Sunday, August 21, 2005

Save your 'Hi'

This morning I stepped up to the bus stop, as I do about five days a week, and checked the schedule for the next bus. Headed my way was a quasi-homeless looking black dude I'd seen around the block a few times. I know he's not homeless, because he goes in and out of a pretty nice house across from the bus stop. But he's got the powderkeg look that says "try me," the pimp limp and the dischevelled style that many homeless affect to great effect.

So he's coming up to me this morning and I think, "Alright, neighborhood dude has a question for me." Though I think the actual Onion tag would've been closer to "Area Nut Offers Threat, Wisdom."

Eyeballing me at a few paces, he says, "Huh?" Sort of as if I hadn't responded to a previous querie. Since I hadn't heard anything prior, I looked back and greeted him with a, "Hey." His response to this, perhaps appropriately? was "Fuck you."

Beat that logic. I'm not positive my "Hey" came off as an insult, but I know enough to cede fair ground to the wandering not-homeless guy, so I just walked to the part of the curb where I sit to wait for the bus. One must pick one's battles, indeed, and I wasn't headed into battle with some neighborhood character on a Sunday morning.

He lumbered off down the block on one of his aimless patrols and I sat down to read "Wired" magazine. The thought dawned on me today that you can cover just about everything you need to with subscriptions to "Wired" and "New Yorker" magazine. Coast to coast, new school to old, technology to technique. Dig both. And dig that as I aimed to engage myself in an interview with Jon Stewart, the thought came that my reading material illustrated the gap between me and not-homeless pretty well. Well enough to rationalize our exchange, anyway, whether that gap spans white to black, privileged to disenfranchised, or sane to unstable.

It's a moot point whether or not the thought holds any validity; probably just the psyche in overdrive spinning tales to explain. I doubt not-homeless has any such sociological premeditations on the moment. Halfway down the block, the dude turned and said, "Save your 'Hi.'"

I suppose I will.

Tuesday, August 16, 2005

Quelle machine extraordinaire

I was encouraged to find a single off of Fiona Apple's "unreleased" album released on iTunes today. The unreleased album is amazing, the now-released "Parting Gift" single is amazing, and Fiona's stuff is generally in a class above commercial music made today. She's an artist using her voice and the piano. I wonder what she'd paint or sculpt or create with film.

After all the fuss made by the devoted fans for Sony to "free" Fiona, it's clear that she herself wasn't happy with the unreleased recordings, and labored on to make them more what she wanted. I imagine it put both Sony and Fiona in a bind to have valued fans demanding her work, casting Sony as the corporate bad guy. But from a business sense, it didn't make too much sense that they would shelve an artist who's two for two in platinum releases.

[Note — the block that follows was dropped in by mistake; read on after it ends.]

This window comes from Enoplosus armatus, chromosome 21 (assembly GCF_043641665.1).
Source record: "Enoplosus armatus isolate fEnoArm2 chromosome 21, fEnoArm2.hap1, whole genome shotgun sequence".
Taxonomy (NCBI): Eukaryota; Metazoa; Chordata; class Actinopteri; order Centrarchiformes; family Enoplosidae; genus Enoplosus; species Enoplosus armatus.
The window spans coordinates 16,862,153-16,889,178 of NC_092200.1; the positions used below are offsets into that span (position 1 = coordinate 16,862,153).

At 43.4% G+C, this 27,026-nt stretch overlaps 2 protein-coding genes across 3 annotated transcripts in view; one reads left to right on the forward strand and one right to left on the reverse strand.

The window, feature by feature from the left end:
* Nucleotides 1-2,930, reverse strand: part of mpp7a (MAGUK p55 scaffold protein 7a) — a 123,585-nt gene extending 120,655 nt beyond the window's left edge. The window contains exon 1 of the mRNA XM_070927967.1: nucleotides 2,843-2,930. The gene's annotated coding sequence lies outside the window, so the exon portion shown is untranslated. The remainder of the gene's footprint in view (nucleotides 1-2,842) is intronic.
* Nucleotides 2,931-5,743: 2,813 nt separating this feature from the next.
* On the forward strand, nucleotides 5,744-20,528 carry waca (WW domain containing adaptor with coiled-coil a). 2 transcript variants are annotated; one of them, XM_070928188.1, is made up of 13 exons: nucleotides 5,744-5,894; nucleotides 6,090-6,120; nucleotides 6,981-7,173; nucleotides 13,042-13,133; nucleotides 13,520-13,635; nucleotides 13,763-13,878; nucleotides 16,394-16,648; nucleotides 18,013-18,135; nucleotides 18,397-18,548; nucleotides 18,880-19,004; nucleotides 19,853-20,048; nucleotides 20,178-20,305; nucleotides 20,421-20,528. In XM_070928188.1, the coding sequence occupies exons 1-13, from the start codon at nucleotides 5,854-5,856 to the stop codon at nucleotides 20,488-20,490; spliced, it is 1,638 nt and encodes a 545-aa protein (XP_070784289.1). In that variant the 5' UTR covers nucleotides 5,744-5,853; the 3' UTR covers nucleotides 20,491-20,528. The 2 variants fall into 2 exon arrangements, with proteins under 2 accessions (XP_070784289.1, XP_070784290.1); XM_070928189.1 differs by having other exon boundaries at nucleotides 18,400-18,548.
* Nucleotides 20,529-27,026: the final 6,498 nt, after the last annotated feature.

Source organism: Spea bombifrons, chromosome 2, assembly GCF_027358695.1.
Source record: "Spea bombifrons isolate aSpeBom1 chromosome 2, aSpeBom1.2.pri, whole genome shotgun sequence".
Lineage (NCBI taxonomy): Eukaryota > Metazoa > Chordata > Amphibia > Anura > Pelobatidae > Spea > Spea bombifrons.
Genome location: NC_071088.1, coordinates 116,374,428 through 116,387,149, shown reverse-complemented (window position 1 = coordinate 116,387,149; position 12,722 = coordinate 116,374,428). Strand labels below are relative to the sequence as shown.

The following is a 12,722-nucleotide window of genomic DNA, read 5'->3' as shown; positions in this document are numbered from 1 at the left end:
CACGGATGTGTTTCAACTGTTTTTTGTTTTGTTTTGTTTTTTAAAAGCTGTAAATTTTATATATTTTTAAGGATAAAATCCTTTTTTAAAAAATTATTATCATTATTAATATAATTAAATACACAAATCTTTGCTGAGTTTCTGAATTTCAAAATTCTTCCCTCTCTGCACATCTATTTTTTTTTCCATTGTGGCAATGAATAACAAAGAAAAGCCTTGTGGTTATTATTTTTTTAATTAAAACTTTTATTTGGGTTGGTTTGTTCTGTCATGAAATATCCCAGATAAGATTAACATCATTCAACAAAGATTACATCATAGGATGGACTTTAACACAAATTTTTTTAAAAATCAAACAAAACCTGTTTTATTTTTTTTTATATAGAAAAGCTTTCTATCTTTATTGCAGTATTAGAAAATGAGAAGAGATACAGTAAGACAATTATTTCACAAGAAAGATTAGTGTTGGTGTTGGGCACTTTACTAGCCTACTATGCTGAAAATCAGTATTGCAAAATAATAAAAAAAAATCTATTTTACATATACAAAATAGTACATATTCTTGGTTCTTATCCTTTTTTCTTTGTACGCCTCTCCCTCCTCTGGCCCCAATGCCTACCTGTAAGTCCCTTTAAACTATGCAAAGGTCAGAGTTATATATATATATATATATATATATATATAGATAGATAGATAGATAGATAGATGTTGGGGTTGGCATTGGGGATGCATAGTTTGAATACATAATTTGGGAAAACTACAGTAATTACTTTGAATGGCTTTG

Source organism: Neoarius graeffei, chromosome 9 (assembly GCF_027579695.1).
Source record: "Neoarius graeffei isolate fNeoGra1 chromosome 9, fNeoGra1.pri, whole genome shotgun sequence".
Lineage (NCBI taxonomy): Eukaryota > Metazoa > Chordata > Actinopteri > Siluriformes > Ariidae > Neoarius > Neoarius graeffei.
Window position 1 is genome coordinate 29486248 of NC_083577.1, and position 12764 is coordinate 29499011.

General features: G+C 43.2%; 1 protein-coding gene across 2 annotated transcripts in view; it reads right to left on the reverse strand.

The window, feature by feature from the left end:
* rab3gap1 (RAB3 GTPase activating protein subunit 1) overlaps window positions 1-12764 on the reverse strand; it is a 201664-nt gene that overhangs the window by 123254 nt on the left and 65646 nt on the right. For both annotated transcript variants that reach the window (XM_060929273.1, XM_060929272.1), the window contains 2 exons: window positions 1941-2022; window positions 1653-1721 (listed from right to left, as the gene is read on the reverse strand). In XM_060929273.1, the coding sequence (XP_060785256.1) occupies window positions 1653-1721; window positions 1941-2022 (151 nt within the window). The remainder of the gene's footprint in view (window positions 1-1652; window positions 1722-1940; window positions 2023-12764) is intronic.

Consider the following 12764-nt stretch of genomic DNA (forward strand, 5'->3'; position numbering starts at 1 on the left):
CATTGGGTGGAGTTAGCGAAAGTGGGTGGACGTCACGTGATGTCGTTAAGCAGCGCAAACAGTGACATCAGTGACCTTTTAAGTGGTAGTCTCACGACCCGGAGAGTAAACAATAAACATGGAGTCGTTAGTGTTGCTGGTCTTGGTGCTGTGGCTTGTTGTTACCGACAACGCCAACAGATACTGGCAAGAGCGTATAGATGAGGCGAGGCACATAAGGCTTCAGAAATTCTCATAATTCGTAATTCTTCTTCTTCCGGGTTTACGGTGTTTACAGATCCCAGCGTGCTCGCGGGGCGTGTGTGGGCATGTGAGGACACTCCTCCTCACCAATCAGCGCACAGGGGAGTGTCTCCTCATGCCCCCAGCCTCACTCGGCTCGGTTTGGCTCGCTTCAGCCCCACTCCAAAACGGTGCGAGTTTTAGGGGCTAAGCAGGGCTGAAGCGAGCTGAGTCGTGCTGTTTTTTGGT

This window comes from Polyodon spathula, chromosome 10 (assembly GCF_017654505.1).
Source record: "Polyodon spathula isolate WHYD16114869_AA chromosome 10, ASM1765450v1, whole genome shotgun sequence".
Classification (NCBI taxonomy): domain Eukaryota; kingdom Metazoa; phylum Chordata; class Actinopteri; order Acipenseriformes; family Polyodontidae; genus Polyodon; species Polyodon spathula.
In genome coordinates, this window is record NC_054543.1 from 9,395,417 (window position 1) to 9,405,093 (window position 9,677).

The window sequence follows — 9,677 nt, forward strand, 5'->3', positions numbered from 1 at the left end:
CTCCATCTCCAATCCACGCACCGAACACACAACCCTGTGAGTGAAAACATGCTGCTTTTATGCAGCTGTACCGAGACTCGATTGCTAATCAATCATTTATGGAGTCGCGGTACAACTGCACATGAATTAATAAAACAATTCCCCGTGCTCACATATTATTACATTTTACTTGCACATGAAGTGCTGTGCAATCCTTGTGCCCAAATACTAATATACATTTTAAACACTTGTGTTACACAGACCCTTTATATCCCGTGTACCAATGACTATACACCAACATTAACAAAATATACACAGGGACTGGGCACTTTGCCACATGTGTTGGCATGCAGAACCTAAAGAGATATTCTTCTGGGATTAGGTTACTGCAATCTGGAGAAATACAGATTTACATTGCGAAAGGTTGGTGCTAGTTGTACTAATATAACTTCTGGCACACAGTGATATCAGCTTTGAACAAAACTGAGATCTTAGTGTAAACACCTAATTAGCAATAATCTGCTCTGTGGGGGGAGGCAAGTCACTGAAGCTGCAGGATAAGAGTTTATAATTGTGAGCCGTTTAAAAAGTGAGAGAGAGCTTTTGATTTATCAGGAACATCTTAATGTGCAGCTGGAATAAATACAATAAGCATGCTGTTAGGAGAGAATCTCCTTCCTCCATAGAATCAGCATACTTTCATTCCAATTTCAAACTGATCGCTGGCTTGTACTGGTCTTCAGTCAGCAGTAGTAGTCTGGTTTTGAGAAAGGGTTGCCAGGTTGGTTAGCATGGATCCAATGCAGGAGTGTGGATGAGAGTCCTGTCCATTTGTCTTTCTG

For my part, I called Sony's licensing department to inquire about licensing the property for release on the Frozen Food Section. Seriously! But like I said, shelving a twice-platinum artist doesn't make sense, nor does licensing one out to a startup. I didn't hear back.

While releasing a Fiona album would be pretty rad for the FFS, it's also rad to be reaching out to connect in the way that she does with her fans. Knowing how much hearing her new stuff feeds my creative soul, I know how I hope ears hear my new album. Summed up in a head nod. Captivated in a mental affirmative. Totally, totally.

Hope you dig it when it's out this month: Hypocrisy in the Genius Room

Thursday, August 11, 2005

I made eye contact with a dog the other day.

It's always an interesting study in humanity to make eye contact with people in the city. It tells you who's interested or willing or not scared to acknowledge a complete stranger as a person. It doesn't tell you much about a person, but it tells you something.

Peoples' first instinct when making eye contact is what interests me. Dudes frequently just make eye contact as a parry to see if they will be judged desirable. Methinks this is why so many ladies know better than to make eye contact with such dudes. It's a vibe thing, of course, and the eye-contact-hunting dudes put off the "I-wanna-get-wit-you-but-probably-can't-so-I'm-checking-the-eye-contact" vibe. Which, I guess, is all guys.

Present company excepted.

Alright, really, it's all guys. But beyond the Men-Seeking-Heartrate crowd, I'm most interested in how people react to generic eye contact. I think the most common is the 'pretend it didn't happen' crowd, who look away immediately. There's usually a followup glance to ascertain whether or not the other person is still looking, and then it turns into eye contact tag, whereby both parties are saying, "I wasn't looking. I wasn't looking. I wasn't."